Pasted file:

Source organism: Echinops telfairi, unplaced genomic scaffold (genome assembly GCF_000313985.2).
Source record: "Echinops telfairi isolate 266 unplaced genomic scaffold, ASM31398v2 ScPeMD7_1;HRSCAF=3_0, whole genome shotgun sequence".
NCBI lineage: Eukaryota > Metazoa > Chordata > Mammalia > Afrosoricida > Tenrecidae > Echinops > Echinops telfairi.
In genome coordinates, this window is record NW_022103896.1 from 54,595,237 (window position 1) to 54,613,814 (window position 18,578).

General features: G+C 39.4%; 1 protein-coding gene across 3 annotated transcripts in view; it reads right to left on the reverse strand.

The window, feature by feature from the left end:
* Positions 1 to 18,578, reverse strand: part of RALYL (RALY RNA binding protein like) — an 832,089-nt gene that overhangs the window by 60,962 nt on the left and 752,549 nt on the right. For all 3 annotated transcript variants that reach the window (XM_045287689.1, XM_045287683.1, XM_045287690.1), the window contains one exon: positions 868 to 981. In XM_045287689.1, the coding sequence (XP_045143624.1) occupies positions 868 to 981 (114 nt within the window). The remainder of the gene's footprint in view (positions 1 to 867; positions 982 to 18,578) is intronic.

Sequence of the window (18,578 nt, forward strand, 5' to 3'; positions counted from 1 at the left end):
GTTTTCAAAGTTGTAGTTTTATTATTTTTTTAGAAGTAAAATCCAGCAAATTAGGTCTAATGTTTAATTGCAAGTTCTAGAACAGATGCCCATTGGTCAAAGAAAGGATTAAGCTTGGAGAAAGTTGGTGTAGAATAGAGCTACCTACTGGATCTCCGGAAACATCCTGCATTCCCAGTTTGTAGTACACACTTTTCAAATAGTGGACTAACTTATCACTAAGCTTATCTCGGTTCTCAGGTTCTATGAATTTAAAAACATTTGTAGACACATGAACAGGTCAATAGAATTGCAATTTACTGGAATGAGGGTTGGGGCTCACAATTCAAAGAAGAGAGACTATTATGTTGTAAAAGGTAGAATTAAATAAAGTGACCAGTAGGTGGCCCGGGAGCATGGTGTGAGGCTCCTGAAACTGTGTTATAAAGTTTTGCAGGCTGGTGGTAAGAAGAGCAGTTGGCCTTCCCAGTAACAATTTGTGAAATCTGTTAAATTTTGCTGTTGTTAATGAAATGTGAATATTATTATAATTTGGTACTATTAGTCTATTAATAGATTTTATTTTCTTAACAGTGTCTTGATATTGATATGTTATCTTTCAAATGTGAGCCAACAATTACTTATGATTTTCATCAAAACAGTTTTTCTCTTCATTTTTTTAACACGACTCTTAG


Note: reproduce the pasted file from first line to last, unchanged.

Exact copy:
Source organism: Echinops telfairi, unplaced genomic scaffold (genome assembly GCF_000313985.2).
Source record: "Echinops telfairi isolate 266 unplaced genomic scaffold, ASM31398v2 ScPeMD7_1;HRSCAF=3_0, whole genome shotgun sequence".
NCBI lineage: Eukaryota > Metazoa > Chordata > Mammalia > Afrosoricida > Tenrecidae > Echinops > Echinops telfairi.
In genome coordinates, this window is record NW_022103896.1 from 54,595,237 (window position 1) to 54,613,814 (window position 18,578).

General features: G+C 39.4%; 1 protein-coding gene across 3 annotated transcripts in view; it reads right to left on the reverse strand.

The window, feature by feature from the left end:
* Positions 1 to 18,578, reverse strand: part of RALYL (RALY RNA binding protein like) — an 832,089-nt gene that overhangs the window by 60,962 nt on the left and 752,549 nt on the right. For all 3 annotated transcript variants that reach the window (XM_045287689.1, XM_045287683.1, XM_045287690.1), the window contains one exon: positions 868 to 981. In XM_045287689.1, the coding sequence (XP_045143624.1) occupies positions 868 to 981 (114 nt within the window). The remainder of the gene's footprint in view (positions 1 to 867; positions 982 to 18,578) is intronic.

Sequence of the window (18,578 nt, forward strand, 5' to 3'; positions counted from 1 at the left end):
GTTTTCAAAGTTGTAGTTTTATTATTTTTTTAGAAGTAAAATCCAGCAAATTAGGTCTAATGTTTAATTGCAAGTTCTAGAACAGATGCCCATTGGTCAAAGAAAGGATTAAGCTTGGAGAAAGTTGGTGTAGAATAGAGCTACCTACTGGATCTCCGGAAACATCCTGCATTCCCAGTTTGTAGTACACACTTTTCAAATAGTGGACTAACTTATCACTAAGCTTATCTCGGTTCTCAGGTTCTATGAATTTAAAAACATTTGTAGACACATGAACAGGTCAATAGAATTGCAATTTACTGGAATGAGGGTTGGGGCTCACAATTCAAAGAAGAGAGACTATTATGTTGTAAAAGGTAGAATTAAATAAAGTGACCAGTAGGTGGCCCGGGAGCATGGTGTGAGGCTCCTGAAACTGTGTTATAAAGTTTTGCAGGCTGGTGGTAAGAAGAGCAGTTGGCCTTCCCAGTAACAATTTGTGAAATCTGTTAAATTTTGCTGTTGTTAATGAAATGTGAATATTATTATAATTTGGTACTATTAGTCTATTAATAGATTTTATTTTCTTAACAGTGTCTTGATATTGATATGTTATCTTTCAAATGTGAGCCAACAATTACTTATGATTTTCATCAAAACAGTTTTTCTCTTCATTTTTTTAACACGACTCTTAG